Despite the elegance of Kremer’s proposal, key theoretical problems remain, including finding the capital to implement the purchases, potential collusion among patent holders and bidders, and the possibility of preventing a patent holder from using his or her invention (since he or she cannot participate in the auction). First, Kremer claims the system could be paid for by increasing taxes because improved consumer goods and lower prices should outweigh the tax increase for the average American (assuming the patents are valued accurately). While increasing taxes is often politically difficult, it does not provide a reason to discard the Kremerian patent buyouts ex ante. It is also clear that if a patent holder were able to collude with a bidder, that bidder could offer a grossly inflated price allowing the patent holder to either be grossly overpaid by the government or to simply purchase the invention back from the bidder. Therefore, this system would require significant anti-collusion measures, including large penalties for being found guilty of collusion and having prospective bidders present all financial and social ties with the patent holder (including a screening process for dummy companies, etc.). While this addresses the core implementation issues, there is still the possible disincentive of preventing a patent holder from using his or her own invention. A simple modification to the model ameliorates this by allowing the patent holder to decline the purchase if the patent is being transferred to another organization instead of the public domain. This way the patent holder can assert that his or her private valuation is greater than that of the auction’s winner (in this case, the patent would remain outside of the public domain either way, so the benefit to society remains the same). While these theoretically resolve many of the implementation issues, Kremer failed to take into account the Yogi Berra effect: “in theory there is no difference between theory and practice. But in practice there is.

An implementation of Kremer’s system relies on the assumption that auctions accurately price patents and that the federal government could calculate the additional compensation patent holders should receive based on the social value of their invention. Unfortunately, neither of these assumptions hold in practice. Auctions often overprice goods because the winner has the highest, or one of the highest, valuations of the good being auctioned. While the federal government could use the auction as a mechanism to determine a value distribution and price the patent accordingly, valuations of patents before the invention has been manufactured or marketed often prove to be very inaccurate. Furthermore, assessing the social value of a single invention ex ante is a nearly impossible task; let alone valuing the social benefit of close to 100,000 patents each year.While Kremer attempts to simplify this process by compensating all patent holders with the same percentage markup over their revealed private value, this would lead to gross inaccuracies, as different inventions differ in the private to social value they provide. Regardless of whether or not a politician would risk making the claim that raising taxes to pay inventors is a social good, the fact that neither of Kremer’s core parameters can be implemented invalidates his proposal.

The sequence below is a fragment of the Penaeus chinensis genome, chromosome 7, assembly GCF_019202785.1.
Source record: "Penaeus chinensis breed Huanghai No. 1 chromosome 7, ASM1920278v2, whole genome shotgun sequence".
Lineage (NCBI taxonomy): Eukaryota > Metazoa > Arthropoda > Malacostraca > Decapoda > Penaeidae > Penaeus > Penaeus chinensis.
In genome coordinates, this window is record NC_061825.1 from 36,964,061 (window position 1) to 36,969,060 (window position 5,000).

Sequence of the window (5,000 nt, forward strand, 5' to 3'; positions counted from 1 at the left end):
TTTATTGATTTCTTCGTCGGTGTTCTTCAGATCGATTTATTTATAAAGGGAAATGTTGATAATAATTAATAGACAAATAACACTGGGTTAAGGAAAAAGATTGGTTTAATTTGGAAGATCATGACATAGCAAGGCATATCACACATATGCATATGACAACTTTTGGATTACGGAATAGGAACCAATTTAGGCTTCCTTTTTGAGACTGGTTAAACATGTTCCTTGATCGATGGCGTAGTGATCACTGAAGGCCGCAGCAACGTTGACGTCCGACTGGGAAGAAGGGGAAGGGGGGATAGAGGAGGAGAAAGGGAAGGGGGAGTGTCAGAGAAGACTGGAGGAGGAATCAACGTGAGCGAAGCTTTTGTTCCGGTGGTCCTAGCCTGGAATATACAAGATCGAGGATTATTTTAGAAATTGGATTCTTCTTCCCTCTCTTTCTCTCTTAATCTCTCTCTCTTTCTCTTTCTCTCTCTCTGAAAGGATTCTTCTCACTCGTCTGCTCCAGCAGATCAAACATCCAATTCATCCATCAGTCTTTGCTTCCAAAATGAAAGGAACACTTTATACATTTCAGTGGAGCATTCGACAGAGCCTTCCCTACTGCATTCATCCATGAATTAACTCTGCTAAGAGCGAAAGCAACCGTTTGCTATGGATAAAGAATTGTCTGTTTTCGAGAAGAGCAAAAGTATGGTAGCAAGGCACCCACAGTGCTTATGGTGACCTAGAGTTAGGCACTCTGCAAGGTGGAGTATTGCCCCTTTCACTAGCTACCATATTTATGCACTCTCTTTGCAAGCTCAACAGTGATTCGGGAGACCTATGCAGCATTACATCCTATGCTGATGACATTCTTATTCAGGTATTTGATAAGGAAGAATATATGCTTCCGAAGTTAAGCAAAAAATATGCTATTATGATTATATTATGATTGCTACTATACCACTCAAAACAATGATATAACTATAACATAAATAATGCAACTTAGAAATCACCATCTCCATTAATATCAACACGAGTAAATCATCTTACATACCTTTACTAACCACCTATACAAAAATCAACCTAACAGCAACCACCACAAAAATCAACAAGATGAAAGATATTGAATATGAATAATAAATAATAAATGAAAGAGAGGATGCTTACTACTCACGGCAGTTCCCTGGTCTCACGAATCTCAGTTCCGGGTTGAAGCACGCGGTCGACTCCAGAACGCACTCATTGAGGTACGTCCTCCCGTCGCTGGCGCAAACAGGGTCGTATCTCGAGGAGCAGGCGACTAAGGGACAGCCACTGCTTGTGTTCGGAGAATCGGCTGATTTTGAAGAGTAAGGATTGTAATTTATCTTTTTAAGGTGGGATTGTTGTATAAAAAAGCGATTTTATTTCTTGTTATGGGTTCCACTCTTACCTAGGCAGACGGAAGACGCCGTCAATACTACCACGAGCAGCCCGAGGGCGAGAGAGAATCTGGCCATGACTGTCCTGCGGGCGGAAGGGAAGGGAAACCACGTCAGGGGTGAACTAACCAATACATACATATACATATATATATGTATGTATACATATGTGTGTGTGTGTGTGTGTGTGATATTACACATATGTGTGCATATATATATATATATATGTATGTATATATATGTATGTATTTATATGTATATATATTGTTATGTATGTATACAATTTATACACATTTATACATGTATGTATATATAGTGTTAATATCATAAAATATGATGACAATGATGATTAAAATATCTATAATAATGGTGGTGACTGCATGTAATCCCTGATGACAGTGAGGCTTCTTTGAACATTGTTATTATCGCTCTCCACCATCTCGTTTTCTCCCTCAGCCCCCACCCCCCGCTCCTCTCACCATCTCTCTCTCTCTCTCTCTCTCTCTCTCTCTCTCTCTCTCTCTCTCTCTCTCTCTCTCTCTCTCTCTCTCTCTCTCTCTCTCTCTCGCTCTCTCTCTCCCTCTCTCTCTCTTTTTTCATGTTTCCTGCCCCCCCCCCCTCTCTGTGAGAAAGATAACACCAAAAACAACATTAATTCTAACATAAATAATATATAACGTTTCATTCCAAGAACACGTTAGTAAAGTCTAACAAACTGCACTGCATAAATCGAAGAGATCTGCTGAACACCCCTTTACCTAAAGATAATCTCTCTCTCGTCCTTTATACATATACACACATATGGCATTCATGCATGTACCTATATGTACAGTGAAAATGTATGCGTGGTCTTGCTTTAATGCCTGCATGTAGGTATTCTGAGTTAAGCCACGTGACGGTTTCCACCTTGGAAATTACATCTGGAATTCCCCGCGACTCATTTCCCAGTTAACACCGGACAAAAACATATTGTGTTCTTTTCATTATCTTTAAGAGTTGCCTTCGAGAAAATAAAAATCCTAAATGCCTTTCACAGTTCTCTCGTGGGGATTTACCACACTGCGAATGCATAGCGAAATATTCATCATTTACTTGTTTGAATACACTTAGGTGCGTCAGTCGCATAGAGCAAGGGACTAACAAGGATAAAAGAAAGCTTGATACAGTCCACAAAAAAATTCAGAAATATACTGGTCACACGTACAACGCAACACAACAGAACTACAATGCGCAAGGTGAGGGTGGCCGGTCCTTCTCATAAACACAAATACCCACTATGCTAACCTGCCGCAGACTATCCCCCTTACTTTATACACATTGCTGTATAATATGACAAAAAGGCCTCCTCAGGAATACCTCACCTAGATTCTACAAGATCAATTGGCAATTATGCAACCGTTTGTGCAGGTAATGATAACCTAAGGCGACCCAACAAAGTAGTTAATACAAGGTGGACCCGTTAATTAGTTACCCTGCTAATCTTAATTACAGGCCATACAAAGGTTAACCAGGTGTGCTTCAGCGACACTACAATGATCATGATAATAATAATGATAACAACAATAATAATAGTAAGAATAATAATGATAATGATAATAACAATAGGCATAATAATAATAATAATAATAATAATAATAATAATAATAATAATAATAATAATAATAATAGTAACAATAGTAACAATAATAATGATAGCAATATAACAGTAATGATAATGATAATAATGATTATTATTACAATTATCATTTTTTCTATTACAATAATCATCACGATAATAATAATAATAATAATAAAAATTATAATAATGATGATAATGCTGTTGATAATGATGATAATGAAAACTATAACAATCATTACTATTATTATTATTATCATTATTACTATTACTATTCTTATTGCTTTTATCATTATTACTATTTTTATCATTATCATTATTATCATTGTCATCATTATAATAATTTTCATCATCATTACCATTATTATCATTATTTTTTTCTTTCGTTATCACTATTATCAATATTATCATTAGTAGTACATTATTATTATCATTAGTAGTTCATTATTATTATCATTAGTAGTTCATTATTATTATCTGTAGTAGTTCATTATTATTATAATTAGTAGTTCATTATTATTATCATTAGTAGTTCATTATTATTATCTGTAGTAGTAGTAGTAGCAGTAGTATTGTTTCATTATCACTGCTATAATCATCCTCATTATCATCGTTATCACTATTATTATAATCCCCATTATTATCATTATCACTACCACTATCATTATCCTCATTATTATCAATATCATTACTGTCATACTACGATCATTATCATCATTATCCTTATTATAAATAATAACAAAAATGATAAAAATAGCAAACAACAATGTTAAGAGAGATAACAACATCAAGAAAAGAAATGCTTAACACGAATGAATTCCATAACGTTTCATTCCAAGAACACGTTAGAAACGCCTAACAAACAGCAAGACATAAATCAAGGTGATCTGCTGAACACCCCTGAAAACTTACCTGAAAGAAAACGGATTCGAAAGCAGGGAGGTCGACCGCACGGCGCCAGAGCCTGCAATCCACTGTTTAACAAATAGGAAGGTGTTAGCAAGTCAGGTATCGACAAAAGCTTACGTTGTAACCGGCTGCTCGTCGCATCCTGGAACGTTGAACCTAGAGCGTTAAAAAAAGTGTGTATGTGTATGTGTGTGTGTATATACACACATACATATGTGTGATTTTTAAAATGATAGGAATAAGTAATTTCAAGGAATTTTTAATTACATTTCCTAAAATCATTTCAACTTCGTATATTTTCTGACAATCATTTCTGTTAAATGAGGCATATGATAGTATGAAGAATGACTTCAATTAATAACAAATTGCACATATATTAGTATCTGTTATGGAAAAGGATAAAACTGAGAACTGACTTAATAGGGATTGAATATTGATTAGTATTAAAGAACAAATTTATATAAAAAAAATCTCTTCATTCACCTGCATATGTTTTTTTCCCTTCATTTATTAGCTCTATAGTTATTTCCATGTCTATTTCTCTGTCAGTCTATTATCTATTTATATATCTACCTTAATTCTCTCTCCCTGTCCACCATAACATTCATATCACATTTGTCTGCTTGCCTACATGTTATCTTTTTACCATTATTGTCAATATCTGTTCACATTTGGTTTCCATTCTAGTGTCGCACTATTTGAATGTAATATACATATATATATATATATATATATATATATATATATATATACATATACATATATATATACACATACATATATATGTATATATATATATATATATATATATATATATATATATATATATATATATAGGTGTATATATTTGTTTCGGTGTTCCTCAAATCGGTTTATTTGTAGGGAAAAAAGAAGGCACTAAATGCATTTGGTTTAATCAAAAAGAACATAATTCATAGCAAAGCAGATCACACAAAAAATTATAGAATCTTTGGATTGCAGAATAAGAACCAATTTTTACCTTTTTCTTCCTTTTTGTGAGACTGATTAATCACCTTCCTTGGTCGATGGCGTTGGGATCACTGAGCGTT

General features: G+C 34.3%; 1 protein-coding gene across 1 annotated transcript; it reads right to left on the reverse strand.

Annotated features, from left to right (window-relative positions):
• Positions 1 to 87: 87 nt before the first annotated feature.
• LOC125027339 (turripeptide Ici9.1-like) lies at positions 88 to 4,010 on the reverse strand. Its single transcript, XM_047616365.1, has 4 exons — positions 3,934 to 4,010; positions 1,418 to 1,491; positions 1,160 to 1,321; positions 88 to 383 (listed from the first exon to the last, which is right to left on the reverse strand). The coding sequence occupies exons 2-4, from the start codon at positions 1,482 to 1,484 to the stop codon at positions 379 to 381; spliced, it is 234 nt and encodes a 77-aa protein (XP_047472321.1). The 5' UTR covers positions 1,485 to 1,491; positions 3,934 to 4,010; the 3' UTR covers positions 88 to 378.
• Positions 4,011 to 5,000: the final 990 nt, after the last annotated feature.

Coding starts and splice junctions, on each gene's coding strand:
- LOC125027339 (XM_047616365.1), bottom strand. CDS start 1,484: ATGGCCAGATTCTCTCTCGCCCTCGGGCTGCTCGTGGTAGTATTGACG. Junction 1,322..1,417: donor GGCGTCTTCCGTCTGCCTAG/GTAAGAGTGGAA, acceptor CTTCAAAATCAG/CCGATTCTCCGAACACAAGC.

While Kremerian patent buyouts will not be implemented in the United States for the foreseeable future, we will no doubt continue to see articles written about this radical intellectual property system. The idea that patents and monopolies go hand in hand is something that goes to the very core of our society, as seen in Article 1, Section 8, Clause 8 of the U.S. Constitution, and any idea that decouples these constructs is worthy of careful consideration. While Kremer’s system may not resolve the intellectual property-commons dichotomy, it has shown us that solutions may exist. That insight alone is as worthy of our attention today as it was when he first proposed it 13 years ago.




  1. “The Constitution of the United States,” Article 1, Section 8, Clause 8.
  2. Kremer, Michael. “Patent Buyouts: A Mechanism for Encouraging Innovation.” Quarterly Journal of Economics 113 (1998): 1137–67.
  3. “U.S. Patent Statistics Chart. Calendar Years 1963-2008.” U.S. Patent and Trademark Office, Electronic Information Products Division – Patent Technology Monitoring Team. http://www.uspto.gov/web/offices/ac/ido/oeip/taf/us_stat.htm (accessed on February 25, 2010).